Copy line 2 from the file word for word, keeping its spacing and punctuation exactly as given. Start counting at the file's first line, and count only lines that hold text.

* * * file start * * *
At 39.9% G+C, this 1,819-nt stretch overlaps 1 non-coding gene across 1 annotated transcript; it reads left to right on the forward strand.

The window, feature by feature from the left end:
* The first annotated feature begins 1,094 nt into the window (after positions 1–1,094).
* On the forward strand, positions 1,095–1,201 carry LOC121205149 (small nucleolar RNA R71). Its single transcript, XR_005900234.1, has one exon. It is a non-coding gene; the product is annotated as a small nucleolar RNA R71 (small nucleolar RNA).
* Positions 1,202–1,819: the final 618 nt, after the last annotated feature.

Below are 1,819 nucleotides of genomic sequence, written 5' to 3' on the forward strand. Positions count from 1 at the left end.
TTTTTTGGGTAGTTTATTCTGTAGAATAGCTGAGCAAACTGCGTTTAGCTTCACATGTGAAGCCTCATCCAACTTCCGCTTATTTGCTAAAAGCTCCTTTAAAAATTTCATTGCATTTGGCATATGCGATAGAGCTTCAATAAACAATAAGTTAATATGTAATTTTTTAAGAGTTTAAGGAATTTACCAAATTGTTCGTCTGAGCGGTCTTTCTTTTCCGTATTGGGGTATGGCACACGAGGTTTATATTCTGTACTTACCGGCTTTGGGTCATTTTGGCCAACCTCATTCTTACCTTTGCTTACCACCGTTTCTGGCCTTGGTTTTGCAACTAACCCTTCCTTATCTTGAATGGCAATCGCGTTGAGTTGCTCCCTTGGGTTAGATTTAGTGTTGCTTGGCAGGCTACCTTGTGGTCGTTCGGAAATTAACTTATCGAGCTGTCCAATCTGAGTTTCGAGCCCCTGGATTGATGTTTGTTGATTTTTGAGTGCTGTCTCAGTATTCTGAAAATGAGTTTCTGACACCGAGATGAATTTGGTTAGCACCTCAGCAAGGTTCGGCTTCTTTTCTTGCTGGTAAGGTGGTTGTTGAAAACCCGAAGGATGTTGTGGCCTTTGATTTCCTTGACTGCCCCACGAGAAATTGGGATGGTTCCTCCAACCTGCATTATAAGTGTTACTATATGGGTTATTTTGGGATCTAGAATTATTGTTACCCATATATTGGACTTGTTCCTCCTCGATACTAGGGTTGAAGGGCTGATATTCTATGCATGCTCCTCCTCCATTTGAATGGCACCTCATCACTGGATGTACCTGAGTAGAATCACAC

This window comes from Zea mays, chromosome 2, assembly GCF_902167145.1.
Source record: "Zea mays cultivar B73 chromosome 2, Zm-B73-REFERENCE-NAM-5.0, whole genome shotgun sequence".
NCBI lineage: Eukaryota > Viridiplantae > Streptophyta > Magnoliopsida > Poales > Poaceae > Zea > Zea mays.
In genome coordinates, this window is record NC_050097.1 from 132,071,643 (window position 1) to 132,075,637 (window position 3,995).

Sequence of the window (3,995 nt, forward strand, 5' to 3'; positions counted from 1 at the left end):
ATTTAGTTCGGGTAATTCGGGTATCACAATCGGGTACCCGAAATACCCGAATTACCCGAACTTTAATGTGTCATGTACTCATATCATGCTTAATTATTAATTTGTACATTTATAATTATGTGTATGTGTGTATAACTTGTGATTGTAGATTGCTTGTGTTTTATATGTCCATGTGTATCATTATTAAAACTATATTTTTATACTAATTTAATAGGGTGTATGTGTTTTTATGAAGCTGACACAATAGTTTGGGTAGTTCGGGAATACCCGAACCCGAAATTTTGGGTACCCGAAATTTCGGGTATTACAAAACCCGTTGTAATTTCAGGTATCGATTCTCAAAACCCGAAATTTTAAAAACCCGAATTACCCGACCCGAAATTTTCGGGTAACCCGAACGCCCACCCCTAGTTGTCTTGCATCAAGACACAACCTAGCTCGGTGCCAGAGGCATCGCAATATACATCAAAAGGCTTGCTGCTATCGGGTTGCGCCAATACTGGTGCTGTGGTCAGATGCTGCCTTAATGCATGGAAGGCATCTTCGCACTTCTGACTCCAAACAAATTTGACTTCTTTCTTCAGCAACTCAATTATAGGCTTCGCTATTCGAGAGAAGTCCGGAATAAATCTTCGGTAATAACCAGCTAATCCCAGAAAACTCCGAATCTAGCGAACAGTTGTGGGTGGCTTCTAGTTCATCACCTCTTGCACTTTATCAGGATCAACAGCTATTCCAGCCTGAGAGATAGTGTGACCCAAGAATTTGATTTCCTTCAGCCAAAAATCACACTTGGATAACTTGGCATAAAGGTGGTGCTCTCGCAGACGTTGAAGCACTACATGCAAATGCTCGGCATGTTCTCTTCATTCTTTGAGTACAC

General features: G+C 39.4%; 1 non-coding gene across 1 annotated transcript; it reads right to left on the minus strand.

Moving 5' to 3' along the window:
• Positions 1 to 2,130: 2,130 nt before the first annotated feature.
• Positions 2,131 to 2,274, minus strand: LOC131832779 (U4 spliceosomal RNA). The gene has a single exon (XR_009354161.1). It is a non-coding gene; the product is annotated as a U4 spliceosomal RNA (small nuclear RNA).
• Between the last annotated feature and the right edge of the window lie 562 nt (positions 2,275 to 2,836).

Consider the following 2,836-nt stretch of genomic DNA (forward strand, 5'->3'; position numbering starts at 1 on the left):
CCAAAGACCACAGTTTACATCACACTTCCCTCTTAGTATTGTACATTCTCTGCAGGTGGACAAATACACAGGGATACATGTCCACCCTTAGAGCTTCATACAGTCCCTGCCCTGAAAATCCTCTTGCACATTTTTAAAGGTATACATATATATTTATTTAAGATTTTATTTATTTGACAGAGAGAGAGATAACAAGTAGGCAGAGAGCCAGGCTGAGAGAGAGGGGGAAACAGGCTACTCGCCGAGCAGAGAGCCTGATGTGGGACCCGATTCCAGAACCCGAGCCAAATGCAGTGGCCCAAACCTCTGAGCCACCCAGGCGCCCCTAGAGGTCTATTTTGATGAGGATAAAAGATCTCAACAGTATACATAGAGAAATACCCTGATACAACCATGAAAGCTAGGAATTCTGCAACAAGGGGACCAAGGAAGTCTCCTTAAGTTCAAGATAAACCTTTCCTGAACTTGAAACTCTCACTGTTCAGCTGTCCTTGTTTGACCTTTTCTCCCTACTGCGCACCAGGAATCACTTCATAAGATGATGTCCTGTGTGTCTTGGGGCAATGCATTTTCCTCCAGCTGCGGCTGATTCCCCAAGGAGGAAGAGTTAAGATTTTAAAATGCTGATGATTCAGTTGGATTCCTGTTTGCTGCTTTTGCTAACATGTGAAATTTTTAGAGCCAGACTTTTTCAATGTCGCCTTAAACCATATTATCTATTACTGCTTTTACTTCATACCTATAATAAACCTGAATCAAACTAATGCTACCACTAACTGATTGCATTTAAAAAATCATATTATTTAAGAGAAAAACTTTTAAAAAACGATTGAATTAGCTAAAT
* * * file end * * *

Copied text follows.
The window, feature by feature from the left end: